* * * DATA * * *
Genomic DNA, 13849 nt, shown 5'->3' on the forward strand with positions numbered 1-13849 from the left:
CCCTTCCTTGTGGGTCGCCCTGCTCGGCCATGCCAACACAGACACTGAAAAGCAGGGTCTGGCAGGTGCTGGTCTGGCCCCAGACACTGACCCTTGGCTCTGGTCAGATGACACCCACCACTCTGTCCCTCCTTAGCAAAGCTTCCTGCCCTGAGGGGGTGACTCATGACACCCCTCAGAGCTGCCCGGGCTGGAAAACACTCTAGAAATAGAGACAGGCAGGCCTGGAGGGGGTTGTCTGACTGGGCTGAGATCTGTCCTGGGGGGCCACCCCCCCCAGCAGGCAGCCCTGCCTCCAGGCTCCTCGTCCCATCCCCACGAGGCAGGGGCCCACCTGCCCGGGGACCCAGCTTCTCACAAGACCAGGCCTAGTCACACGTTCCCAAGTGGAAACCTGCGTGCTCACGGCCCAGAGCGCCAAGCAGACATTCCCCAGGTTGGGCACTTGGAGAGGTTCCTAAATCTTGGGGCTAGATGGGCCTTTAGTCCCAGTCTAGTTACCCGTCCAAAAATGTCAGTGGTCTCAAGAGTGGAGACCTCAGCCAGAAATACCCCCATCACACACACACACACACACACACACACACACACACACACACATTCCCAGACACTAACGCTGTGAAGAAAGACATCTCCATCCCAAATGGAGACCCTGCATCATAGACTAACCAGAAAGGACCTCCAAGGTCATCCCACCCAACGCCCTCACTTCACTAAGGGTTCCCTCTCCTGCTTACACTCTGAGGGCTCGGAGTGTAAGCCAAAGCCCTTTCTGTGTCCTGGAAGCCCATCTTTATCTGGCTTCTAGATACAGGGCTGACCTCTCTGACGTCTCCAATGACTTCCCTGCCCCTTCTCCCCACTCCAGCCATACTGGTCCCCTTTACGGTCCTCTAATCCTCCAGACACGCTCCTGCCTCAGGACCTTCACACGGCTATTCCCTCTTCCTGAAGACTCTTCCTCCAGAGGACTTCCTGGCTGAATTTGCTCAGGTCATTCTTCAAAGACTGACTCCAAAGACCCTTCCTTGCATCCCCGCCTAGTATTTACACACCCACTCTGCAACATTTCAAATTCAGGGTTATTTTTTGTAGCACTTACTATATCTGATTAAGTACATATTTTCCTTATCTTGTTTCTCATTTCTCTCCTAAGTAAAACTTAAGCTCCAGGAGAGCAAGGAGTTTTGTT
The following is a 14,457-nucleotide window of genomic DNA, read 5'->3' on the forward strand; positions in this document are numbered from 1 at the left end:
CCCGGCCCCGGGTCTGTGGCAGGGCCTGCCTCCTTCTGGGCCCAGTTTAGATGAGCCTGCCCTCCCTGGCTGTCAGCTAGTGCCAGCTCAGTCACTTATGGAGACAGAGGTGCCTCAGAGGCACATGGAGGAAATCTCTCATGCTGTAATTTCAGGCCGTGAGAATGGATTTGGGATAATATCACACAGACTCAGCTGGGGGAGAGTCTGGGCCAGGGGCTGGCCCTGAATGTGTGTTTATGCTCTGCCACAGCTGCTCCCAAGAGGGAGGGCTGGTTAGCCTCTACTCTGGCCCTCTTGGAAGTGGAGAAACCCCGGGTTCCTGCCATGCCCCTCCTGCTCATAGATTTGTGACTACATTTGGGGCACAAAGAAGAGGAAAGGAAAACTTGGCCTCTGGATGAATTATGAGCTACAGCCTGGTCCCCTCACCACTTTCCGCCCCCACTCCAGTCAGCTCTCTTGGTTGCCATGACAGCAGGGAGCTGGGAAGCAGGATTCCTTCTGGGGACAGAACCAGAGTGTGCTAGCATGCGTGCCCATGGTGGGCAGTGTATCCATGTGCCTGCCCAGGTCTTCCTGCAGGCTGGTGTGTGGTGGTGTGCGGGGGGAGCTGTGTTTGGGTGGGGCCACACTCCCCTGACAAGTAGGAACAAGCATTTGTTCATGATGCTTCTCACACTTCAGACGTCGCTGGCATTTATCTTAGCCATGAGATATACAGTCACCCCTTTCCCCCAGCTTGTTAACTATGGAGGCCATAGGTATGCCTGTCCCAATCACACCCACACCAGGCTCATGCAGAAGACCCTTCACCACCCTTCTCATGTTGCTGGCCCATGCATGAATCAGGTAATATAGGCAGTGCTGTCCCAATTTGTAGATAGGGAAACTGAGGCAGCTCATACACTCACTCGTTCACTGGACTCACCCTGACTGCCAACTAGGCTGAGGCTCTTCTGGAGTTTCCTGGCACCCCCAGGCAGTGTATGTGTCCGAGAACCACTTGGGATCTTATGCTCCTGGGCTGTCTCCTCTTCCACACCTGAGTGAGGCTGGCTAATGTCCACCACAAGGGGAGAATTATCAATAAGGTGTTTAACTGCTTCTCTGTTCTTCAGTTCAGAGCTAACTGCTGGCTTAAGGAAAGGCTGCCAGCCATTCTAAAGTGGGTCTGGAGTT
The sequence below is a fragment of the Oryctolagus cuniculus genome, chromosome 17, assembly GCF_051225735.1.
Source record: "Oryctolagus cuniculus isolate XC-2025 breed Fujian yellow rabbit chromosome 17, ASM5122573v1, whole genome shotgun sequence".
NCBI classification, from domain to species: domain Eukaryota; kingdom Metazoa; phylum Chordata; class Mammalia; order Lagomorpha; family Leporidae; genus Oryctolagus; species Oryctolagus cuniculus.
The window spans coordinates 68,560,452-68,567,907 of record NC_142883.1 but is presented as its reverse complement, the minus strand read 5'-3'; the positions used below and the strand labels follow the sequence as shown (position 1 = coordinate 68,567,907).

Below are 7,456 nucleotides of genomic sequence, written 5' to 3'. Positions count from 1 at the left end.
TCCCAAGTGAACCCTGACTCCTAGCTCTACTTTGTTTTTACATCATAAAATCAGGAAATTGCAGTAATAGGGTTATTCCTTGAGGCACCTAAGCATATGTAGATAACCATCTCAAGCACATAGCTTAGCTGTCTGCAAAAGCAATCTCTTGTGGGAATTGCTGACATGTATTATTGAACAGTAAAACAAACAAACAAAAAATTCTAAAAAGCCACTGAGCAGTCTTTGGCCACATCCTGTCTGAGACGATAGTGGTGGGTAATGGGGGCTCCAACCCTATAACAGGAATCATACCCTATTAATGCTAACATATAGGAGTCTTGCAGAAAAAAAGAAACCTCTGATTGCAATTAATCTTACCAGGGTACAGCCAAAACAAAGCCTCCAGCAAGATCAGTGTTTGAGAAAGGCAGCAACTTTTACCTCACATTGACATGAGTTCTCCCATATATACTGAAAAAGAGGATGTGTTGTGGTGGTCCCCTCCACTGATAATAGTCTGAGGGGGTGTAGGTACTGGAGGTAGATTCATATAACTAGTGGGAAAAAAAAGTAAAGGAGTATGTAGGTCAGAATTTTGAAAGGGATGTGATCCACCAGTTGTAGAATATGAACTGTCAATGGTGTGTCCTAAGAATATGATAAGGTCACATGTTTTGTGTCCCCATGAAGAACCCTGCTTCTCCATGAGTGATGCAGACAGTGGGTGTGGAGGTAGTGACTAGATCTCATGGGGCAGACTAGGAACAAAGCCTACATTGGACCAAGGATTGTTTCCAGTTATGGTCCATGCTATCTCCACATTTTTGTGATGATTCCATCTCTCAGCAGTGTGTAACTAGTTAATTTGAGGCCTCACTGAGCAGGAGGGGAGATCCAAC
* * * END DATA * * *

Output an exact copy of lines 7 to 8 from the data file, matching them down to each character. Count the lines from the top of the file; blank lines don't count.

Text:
NCBI classification, from domain to species: domain Eukaryota; kingdom Metazoa; phylum Chordata; class Mammalia; order Lagomorpha; family Leporidae; genus Oryctolagus; species Oryctolagus cuniculus.
The window spans coordinates 68,560,452-68,567,907 of record NC_142883.1 but is presented as its reverse complement, the minus strand read 5'-3'; the positions used below and the strand labels follow the sequence as shown (position 1 = coordinate 68,567,907).